Finally! Blurred backgrounds with CSS

Matt Oates

I keep an “inspirations” folder of things that help me keep going. I have screenshots of affirming words from my app’s users, as well as exciting visuals such as color schemes. (I’m looking at you, every Kurzgesagt video ever made)

One such screenshot that I’ve been mesmerized by lately is one that I took from a Fluent Design doc.

A 3d rendered cube made of 8 smaller cubes, each with radically different color, transparency, diffraction, etc.
A 3d rendered cube made of 8 smaller cubes, each with radically different color, transparency, diffraction, etc.
Source: Microsoft Fluent Design Principles

Wouldn’t it be awesome if we could style HTML elements to look like some of these materials? Acrylic, smoked glass, whatever you’d call that teal cube. As of the latest Chrome version, we now can. (Also supported in Safari and Edge)

Previously, we’ve only had color and shape at our disposal to differentiate between UI components. Thanks to the new backdrop-filter CSS attribute, we can do things like this:

backdrop-filter: blur(3px) grayscale(50%)

Note how this differs from the older filter attribute:

filter: blur(3px) grayscale(50%)

By using blur, brightness, contrast, drop-shadow, grayscale, hue-rotate, invert, opacity, sepia, and saturate, we can finally make HTML elements feel like materials other than paper without expensive hacks that only work on static backgrounds.

But Matt! Isn’t this just wasted cycles? Keep It Simple Stupid!

The performance cost from cursory testing seems negligible. Demos that have dozens of moving objects behind a large blur still run at a smooth 60 fps. These filters could definitely be abused, but today Boardom only uses this in two places:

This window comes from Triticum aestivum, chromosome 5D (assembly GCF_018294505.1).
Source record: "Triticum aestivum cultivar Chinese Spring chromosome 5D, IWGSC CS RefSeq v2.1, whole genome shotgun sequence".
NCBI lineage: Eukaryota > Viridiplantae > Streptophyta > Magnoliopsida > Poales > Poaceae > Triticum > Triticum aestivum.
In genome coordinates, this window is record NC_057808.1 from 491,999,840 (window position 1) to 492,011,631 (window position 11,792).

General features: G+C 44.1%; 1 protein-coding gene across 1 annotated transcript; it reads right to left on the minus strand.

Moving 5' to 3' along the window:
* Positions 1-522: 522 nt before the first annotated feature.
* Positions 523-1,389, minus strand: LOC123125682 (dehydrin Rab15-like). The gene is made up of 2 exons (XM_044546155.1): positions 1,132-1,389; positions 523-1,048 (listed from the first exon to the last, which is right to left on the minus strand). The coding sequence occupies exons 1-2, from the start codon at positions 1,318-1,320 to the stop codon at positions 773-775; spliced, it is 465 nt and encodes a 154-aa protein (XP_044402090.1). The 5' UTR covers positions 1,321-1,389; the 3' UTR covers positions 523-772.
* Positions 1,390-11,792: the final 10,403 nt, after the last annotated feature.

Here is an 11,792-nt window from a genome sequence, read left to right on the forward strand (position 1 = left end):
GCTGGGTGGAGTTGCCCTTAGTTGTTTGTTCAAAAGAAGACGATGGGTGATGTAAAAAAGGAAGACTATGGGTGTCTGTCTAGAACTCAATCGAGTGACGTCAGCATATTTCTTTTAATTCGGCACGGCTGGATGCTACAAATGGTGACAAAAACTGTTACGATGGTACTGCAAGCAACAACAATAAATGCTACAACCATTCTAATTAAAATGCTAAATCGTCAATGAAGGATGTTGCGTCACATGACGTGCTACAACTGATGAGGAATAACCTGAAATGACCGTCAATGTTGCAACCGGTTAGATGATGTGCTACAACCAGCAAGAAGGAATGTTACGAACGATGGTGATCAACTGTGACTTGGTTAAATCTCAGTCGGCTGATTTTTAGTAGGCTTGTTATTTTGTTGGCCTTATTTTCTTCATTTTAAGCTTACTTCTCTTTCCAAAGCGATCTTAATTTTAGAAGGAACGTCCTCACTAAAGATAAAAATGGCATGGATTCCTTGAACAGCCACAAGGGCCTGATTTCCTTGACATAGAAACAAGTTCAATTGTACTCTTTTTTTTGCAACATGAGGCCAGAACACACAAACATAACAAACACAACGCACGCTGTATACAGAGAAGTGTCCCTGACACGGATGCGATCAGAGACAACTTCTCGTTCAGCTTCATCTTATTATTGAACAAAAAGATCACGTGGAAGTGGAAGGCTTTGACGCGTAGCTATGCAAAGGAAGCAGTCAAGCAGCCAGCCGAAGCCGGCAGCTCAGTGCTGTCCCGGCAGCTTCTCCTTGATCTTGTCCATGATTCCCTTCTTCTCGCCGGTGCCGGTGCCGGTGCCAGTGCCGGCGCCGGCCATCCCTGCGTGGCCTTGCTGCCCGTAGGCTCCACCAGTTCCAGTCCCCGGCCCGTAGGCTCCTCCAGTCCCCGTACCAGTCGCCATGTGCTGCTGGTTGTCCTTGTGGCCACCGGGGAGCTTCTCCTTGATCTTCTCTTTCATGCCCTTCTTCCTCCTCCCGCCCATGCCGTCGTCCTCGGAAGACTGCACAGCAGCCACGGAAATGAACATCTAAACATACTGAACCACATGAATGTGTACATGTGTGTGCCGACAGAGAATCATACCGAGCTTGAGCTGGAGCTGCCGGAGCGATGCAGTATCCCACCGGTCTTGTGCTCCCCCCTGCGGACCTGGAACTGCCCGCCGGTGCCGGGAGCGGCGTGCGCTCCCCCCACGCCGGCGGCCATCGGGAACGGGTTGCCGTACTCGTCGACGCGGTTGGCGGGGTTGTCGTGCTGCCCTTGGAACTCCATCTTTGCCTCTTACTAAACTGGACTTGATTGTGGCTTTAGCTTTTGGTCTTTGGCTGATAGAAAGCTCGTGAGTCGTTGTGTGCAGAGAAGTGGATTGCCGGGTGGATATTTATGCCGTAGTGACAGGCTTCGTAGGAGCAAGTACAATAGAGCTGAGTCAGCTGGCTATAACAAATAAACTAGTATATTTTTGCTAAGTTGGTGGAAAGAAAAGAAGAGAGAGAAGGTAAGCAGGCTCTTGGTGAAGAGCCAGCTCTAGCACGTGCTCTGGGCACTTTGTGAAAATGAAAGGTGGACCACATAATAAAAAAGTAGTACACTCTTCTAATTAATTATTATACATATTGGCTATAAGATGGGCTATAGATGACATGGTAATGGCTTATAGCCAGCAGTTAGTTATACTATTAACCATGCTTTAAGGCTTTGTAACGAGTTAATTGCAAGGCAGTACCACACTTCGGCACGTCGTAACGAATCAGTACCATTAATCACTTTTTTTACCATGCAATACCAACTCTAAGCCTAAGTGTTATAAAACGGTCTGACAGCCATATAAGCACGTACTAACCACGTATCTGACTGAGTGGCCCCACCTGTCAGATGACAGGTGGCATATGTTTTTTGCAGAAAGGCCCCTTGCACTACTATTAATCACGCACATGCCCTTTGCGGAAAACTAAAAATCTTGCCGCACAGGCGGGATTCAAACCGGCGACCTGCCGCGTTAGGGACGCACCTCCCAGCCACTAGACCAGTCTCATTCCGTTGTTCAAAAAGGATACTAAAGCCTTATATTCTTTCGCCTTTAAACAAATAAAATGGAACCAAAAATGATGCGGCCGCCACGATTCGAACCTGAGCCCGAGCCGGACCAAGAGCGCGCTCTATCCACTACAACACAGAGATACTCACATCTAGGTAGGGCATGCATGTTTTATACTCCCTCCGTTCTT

• the app header
  • the end game dialog

This makes a lot of sense for the dialog, since it shows after a game is won / lost / drawn. If you didn’t see which move was made before the dialog comes up, you can still generally see which pieces are where without the background hurting readability of the dialog. It’s not jarring when the dialog animates in and out. TL;DR: It preserves visual context.

Finally, I feel we can do Fluent Design justice on the web:

By incorporating elements of the physical world, a Fluent experience taps into something fundamental. It uses light, shadow, motion, depth, and texture to organize information in a way that feels intuitive and instinctual.

So, how do I use this today?

  1. Check out Mozilla’s backdrop-filter docs
  2. Look at https://boardom.io for a live example. (see the header and end game dialog)
  3. Don’t forget about backwards compatibility. Have a fallback for browsers that don’t support backdrop-filter.

If you’d like to see backdrop-filter in action, I invite you to check out my board game site Boardom.io. Activity is quiet right now, but if you invite a friend or play with me, we’ll get the party started.

Lastly, let’s keep the conversation going! Comment letting us know how you’re using backdrop-filter.

Boardom

Classic board games that are easy to pick up, hard to master.

    Matt Oates

    Written by

    Boardom.io founder. ❤s Board games, motorcycles, and programming.

    Boardom

    Boardom

    Classic board games that are easy to pick up, hard to master.

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